Denmark registered 12,588 new cases in the 24 hours leading up to 2pm on Saturday, down from the 18,261 registered on in the day leading up to Friday at 2pm, which was itself a decline from the record 28,283 cases recorded on Wednesday. 

The cases were identified by a total of 174,517 PCR tests, bringing the positive percentage to 7.21 percent, down from the sky high rates of close to 12 percent seen in the first few days of January. 

The number of cases over the past seven days is lower than the week before in almost every municipality in Denmark, with only Vallensbæk, Aarhus, Holseterbro, Skanderborg, Hjørring, Vordingborg,  Ringkøbing, Kolding, Assens, Horsens, Thisted, and Langeland reporting rises. 

Hospitalisations have also started to fall, with some 730 patients being treated for Covid-10 on Saturday, down from 755 on Friday. On Tuesday, 794 were being treated for Covid-19 in Danish hospitals, the highest number since the peak of the 2020-21 winter wave.

The only marker which has not yet started to fall is the number of deaths, which tends to trail infections and hospitalisations. 

In the 24 hours leading up to 2pm on Saturday, Denmark registered 28 deaths with Covid-19, the highest daily number recorded since 20 January 2021, when 29 people died with Covid-19 (although Denmark’s deadliest day was the 19 January 2021, when 39 people died). 

How does Denmark compare to other countries in Europe?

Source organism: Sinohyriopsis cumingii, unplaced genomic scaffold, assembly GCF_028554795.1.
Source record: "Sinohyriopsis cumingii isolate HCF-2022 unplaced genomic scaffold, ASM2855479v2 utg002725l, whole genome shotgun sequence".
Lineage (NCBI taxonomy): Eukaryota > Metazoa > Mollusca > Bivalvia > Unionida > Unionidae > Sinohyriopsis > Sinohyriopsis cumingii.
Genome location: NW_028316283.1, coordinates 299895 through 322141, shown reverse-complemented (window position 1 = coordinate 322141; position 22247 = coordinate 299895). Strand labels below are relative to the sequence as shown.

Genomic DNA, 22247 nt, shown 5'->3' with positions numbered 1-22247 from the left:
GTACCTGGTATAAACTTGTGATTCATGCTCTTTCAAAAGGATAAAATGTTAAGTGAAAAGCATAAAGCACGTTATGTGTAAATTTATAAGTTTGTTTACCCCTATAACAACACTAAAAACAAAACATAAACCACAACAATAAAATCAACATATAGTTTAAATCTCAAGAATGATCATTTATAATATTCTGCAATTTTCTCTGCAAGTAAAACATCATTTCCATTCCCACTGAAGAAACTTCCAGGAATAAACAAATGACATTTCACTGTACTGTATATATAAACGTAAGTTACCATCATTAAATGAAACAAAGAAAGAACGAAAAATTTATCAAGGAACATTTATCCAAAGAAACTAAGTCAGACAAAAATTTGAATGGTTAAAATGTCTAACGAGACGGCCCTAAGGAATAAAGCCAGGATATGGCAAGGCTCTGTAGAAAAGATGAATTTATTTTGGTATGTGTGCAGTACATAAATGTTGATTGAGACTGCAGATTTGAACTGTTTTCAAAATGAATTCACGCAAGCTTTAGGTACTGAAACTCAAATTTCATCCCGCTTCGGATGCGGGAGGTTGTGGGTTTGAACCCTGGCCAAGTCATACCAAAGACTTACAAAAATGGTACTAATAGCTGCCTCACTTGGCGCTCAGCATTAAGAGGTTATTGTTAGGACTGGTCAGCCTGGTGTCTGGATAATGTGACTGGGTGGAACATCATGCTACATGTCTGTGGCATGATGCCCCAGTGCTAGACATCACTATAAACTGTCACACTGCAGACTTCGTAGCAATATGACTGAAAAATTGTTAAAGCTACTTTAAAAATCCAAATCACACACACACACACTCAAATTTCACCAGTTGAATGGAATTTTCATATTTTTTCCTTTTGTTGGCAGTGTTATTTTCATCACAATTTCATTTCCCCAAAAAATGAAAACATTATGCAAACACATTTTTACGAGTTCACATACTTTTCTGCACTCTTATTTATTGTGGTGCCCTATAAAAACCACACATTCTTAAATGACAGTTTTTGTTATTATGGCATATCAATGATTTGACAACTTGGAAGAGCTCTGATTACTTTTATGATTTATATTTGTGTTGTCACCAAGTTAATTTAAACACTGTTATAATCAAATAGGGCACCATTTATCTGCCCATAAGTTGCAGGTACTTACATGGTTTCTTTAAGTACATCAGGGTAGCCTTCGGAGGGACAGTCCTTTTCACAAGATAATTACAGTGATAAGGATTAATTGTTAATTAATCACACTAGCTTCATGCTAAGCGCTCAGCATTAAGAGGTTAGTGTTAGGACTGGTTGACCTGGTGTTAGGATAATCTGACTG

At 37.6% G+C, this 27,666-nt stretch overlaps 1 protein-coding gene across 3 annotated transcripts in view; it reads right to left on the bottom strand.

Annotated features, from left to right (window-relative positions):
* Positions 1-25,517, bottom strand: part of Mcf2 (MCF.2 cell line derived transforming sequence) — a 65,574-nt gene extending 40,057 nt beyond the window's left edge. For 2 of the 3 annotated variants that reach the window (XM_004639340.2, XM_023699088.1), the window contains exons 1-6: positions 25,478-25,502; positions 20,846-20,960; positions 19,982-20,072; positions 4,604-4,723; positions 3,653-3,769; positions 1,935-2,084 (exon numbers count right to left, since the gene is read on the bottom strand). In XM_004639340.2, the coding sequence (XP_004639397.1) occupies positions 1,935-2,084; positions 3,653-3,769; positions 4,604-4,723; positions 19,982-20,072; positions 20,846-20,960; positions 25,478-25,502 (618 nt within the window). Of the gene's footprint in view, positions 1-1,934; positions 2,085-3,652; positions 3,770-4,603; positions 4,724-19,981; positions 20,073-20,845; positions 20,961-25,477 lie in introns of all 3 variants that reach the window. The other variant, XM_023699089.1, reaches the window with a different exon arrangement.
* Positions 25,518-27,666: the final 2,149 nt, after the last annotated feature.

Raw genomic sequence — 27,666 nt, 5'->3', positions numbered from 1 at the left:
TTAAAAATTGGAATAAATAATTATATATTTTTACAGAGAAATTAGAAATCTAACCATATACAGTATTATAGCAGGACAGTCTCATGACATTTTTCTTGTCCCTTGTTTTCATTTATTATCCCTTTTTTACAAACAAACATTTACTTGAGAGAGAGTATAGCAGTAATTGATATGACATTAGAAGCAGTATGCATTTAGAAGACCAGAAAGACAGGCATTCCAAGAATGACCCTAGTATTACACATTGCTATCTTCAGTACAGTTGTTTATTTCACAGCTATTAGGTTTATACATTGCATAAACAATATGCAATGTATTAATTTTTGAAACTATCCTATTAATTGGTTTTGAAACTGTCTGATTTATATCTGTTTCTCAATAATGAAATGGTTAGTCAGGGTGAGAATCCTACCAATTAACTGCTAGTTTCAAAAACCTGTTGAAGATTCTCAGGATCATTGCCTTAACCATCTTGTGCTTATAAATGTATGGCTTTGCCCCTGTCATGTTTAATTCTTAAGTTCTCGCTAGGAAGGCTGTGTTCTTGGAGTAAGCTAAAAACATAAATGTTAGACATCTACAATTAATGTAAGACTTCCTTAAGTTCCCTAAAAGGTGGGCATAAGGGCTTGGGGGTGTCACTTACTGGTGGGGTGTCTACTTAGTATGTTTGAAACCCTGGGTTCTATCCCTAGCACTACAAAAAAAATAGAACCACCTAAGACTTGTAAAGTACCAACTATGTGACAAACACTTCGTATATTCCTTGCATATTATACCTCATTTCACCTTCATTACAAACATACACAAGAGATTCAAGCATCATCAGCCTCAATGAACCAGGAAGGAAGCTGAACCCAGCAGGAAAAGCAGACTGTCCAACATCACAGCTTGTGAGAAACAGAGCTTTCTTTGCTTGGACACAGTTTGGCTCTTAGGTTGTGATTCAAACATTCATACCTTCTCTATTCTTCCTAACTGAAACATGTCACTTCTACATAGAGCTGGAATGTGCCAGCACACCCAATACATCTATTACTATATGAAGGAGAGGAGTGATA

Over the last seven days, Denmark has had the highest Covid-19 case rate of any country in Europe bar Ireland. The number of new infections in the country has climbed steadily since the start of December, apart from a brief fall over Christmas. 

So does this mean the omicron wave has peaked? 

Maybe, although experts are not sure. 

“Of course, you can hope for that, but I’m not sure that is the case,” said Christian Wejse, head of the Department for Infectious Diseases at Aarhus University Hospital. “I think it is too early to conclude that the epidemic has peaked.”

He said that patients with the Omicron variant were being discharged more rapidly on average than had been the case with those who had the more dangerous Delta variant. 

“Many admissions are relatively short-lived, thankfully. This is because many do not become that il, and are largely hospitalized because they are suffering with something else. And if they are stable and do not need oxygen, then they are quickly discharged again.” 

Denmark’s Prime Minister Mette Frederiksen said during a visit to an event held by the Social Liberal party that the latest numbers made her even more optimistic about the coming month. 

“We have lower infection numbers and the number of hospitalisations is also plateauing,” she said. “I think we’re going to get through this winter pretty well, even if it will be a difficult time for a lot of people, and we are beginning to see the spring ahead of us, so I’m actually very optimistic.” 

She said that she had been encouraged by the fact that Omicron was a “visibly less dangerous variant if it is not allowed to explode.”